The same people disregard technology when it comes to low catches because technology hasn't played Test cricket and those who have played Test cricket know that every low catch is out even though there is new evidence on display.
Before you know, 20 media organisations are quoting Warne and the umpire is not allowed to defend himself. Even when he does, it never really sticks. Kumar Dharmasena, an excellent umpire, a former ICC Umpire of the Year, provided an excellent explanation for his umpiring error in the 2019 World Cup final. In public perception, it was firstly assumed that a professional of such high acclaim didn't even remember the overthrows law.
Despite Dharamsena explaining that it was physically impossible to know where the two running batters were in relation to each other at the exact moment when the fielder released the ball from 60 yards away, people ignored another playing condition and asked him why he could not check with the third umpire. The issue here is that playing conditions allow umpires to check only dismissals and boundary saves with the third umpire. That the MCC rewrote the law was an admission it could not be enforced in the form that it was.
Just do a search on any platform for "Dharmasena final", and you will know how much we care about the actual profession of umpiring and the process of decision-making, which is why one of the dominant discourses on a slow day was about the umpires in this series when they haven't really been bad. They will sometimes miss an edge or two, and sometimes it will happen in clumps, but that doesn't make a bad umpire. Moreover, we have DRS to eliminate those these days.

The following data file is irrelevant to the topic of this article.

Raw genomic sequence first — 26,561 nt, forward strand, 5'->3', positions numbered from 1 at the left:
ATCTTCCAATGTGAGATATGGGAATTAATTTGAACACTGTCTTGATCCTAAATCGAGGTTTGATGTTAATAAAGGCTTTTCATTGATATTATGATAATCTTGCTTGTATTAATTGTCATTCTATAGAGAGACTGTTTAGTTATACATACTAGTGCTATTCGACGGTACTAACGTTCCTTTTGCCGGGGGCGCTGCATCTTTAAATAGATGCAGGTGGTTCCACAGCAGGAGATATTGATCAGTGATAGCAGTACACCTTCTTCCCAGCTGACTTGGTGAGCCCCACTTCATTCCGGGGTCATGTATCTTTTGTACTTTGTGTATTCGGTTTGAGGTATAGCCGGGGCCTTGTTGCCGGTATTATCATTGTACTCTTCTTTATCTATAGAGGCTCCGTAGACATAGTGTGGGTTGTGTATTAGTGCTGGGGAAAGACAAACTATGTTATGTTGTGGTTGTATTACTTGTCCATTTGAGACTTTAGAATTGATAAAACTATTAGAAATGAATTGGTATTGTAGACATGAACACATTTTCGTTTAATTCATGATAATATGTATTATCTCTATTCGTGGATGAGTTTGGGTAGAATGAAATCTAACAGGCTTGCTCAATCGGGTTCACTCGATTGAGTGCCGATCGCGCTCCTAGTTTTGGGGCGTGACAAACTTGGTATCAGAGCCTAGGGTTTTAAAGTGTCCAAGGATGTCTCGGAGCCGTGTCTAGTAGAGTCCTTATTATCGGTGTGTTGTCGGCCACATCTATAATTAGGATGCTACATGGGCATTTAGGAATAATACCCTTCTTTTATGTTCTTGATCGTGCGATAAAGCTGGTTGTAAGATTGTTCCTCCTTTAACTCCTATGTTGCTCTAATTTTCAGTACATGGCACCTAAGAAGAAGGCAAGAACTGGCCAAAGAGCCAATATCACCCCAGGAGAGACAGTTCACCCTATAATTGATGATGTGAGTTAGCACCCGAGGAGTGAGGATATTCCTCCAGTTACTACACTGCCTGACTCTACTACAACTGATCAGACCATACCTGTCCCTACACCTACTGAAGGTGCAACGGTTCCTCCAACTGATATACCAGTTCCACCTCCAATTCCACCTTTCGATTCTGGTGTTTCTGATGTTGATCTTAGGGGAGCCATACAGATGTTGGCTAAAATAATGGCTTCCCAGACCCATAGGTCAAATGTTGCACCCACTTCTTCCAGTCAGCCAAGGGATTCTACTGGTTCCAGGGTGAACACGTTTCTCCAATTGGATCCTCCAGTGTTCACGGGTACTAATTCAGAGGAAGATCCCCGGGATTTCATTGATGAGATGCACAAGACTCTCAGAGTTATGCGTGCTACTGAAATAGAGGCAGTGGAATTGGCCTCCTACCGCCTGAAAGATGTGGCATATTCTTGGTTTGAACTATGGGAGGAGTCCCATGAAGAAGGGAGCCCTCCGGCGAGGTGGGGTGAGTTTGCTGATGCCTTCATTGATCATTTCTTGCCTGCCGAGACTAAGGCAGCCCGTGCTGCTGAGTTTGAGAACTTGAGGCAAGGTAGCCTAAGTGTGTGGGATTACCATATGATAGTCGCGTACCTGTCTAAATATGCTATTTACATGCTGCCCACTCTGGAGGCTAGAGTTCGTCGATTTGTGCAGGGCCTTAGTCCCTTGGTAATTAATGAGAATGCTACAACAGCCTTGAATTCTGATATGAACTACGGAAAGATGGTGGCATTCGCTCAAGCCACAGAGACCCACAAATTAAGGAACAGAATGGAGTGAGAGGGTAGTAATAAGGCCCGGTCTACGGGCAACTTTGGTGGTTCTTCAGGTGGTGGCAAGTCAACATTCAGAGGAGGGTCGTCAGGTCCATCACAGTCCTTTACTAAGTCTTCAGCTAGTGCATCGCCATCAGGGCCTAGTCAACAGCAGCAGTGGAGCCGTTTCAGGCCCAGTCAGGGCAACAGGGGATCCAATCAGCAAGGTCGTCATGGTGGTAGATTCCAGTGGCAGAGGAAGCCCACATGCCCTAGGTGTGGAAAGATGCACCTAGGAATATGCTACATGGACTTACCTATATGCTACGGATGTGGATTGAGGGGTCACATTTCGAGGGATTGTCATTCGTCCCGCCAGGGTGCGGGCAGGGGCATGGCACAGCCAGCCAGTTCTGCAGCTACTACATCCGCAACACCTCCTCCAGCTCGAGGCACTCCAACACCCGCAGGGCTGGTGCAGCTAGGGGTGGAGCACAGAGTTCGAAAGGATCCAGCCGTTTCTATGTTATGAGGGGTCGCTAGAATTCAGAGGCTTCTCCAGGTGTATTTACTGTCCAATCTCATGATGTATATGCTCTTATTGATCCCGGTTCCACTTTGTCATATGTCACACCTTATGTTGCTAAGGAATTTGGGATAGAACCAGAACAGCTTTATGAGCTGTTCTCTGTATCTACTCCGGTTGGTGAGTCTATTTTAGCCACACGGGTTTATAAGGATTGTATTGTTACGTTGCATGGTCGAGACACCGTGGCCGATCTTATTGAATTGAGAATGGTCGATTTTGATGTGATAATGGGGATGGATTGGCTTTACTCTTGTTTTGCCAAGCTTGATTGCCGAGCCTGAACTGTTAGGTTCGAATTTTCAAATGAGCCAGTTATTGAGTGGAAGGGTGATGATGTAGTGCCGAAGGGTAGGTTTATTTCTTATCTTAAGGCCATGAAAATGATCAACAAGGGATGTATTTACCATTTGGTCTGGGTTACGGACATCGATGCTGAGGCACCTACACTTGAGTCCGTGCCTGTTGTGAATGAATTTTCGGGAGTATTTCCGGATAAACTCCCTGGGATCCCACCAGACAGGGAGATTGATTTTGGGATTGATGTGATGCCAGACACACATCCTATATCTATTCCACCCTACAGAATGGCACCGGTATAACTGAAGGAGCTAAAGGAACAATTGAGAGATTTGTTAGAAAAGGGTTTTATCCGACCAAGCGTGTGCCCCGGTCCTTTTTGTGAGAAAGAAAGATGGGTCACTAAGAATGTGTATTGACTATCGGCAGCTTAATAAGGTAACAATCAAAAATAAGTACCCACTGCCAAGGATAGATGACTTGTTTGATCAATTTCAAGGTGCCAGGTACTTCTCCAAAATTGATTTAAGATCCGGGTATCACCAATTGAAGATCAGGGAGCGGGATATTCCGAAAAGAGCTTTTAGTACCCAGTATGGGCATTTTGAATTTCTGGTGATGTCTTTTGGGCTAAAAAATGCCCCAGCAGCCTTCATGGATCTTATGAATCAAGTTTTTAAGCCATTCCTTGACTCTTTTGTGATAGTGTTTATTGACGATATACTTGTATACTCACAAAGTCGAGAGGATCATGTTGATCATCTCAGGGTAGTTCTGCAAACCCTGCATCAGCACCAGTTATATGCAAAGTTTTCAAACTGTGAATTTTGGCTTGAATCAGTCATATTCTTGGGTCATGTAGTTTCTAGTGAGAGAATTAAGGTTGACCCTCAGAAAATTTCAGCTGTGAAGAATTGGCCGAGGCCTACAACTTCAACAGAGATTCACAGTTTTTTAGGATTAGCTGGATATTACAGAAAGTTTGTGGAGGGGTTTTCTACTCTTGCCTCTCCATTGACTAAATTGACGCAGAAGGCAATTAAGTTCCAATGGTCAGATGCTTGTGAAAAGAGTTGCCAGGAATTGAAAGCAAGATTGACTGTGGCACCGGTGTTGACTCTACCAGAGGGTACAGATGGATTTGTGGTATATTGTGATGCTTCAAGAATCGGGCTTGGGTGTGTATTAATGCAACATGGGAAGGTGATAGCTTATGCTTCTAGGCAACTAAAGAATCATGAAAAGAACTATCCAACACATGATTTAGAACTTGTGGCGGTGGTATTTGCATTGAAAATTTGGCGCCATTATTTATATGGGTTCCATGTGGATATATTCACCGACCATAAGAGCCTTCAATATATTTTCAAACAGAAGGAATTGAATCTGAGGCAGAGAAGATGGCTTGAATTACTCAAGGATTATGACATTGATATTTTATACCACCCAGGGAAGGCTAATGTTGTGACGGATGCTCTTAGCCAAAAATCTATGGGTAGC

You watch out for those who make bigger, conceptual errors, such as this. There are certain lbw calls that are of concern: basically those where it's physically not possible for the ball to strike a batter within the stumps and also hit the stumps. If you falter on these, it might suggest you get affected by other things such as the strength of an appeal.
There was only one call in this series that was remotely close to this category when R Ashwin got a decision with a big offbreak that hit Will Young on the front foot, a rarest of rare dismissals in cricket. However, the low bounce probably clouded everyone to the point that even the batter didn't review it. There have been marginal lbws missed by the umpires in this Test that didn't even elicit a decent appeal from the bowlers. It is because three sets of professionals out there didn't think it was out, and high-res super slow-motion replays showed the ball to be missing the edge or kissing the boot on the way to the inside edge. To use them to beat up umpires is an unfair battle that they can never hope to win.
There are many things that are wrong with the umpiring discourse, which will take way more than this space (you can do worse than to read this), but a slow day is a good time to remind yourself of how good the umpires today are and to remember to use the same empathy we use for the athlete when we come across the occasional error.